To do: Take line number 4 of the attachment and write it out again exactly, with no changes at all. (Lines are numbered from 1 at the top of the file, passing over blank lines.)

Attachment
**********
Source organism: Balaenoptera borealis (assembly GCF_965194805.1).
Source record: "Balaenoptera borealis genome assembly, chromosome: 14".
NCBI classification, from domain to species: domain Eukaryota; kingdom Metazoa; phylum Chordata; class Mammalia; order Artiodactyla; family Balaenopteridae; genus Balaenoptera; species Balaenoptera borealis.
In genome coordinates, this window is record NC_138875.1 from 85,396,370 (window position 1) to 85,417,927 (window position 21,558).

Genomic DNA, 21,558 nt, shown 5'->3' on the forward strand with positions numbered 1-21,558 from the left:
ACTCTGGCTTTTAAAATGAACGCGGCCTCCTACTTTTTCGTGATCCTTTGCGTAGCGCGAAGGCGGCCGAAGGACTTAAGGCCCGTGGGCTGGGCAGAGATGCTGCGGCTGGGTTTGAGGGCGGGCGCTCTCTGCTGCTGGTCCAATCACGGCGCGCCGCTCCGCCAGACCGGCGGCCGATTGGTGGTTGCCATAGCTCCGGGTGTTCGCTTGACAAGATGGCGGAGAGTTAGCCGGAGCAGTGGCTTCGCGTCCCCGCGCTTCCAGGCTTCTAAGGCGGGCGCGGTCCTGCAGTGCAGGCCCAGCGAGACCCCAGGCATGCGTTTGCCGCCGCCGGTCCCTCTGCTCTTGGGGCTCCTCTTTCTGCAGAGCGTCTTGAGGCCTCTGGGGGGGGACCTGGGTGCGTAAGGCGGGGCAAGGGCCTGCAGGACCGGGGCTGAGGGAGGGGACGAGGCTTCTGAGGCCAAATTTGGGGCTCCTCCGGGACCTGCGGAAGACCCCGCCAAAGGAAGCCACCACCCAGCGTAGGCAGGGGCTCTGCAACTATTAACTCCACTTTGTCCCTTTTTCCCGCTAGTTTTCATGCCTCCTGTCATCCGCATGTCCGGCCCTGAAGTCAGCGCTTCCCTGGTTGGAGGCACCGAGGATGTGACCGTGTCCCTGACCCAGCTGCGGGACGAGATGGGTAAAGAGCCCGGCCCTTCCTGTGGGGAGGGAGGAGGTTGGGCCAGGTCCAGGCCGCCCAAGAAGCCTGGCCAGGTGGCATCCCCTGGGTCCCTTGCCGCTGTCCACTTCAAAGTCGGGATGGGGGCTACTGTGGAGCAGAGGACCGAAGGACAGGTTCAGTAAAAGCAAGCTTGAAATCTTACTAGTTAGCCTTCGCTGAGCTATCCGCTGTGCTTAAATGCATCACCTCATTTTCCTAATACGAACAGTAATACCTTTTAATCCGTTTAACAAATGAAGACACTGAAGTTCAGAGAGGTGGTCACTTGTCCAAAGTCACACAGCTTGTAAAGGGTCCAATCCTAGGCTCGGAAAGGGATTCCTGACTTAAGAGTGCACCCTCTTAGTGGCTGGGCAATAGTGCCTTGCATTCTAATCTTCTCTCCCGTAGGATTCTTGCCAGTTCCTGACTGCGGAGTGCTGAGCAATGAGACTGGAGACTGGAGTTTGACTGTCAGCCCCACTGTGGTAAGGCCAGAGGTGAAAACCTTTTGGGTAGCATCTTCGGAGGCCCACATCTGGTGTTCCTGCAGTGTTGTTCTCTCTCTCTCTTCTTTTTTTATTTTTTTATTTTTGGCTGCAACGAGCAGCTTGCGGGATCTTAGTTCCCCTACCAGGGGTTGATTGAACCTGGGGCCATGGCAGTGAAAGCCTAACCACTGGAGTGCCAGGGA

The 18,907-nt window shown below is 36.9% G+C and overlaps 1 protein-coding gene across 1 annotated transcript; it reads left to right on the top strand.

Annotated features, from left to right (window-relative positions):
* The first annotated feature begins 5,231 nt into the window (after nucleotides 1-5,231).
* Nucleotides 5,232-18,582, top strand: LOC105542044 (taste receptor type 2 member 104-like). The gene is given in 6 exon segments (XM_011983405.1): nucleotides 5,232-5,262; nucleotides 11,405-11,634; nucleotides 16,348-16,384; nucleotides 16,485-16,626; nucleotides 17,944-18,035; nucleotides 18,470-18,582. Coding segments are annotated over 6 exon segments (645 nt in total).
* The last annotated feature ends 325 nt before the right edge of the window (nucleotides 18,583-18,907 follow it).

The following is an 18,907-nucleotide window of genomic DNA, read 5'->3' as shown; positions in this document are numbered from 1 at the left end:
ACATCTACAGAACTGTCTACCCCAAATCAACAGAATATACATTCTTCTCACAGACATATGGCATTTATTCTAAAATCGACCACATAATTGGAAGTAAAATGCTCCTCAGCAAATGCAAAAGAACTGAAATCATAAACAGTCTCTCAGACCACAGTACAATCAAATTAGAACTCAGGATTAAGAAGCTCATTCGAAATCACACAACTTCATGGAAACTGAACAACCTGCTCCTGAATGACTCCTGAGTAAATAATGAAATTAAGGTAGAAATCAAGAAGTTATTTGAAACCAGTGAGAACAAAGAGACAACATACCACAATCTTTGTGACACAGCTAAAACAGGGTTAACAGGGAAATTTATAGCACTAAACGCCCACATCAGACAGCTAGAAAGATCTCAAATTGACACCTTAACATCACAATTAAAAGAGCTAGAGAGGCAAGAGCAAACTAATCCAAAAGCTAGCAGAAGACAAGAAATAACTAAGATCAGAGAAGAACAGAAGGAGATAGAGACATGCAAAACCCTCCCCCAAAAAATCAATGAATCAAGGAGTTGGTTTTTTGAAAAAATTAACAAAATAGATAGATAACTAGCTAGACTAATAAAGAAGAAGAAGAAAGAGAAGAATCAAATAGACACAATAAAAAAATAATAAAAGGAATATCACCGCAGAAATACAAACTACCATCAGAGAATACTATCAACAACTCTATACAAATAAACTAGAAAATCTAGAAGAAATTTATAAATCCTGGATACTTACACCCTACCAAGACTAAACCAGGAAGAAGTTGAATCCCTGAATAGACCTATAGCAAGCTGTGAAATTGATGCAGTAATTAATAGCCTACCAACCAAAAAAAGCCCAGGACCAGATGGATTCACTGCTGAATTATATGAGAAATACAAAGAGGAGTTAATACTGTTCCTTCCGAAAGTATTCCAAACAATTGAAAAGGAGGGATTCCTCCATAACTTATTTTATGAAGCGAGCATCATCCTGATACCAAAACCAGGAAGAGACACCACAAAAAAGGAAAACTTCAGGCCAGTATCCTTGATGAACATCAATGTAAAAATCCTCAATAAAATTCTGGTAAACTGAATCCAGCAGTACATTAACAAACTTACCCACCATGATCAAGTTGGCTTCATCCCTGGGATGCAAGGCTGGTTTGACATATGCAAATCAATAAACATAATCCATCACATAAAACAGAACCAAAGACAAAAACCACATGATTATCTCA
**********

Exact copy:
In genome coordinates, this window is record NC_138875.1 from 85,396,370 (window position 1) to 85,417,927 (window position 21,558).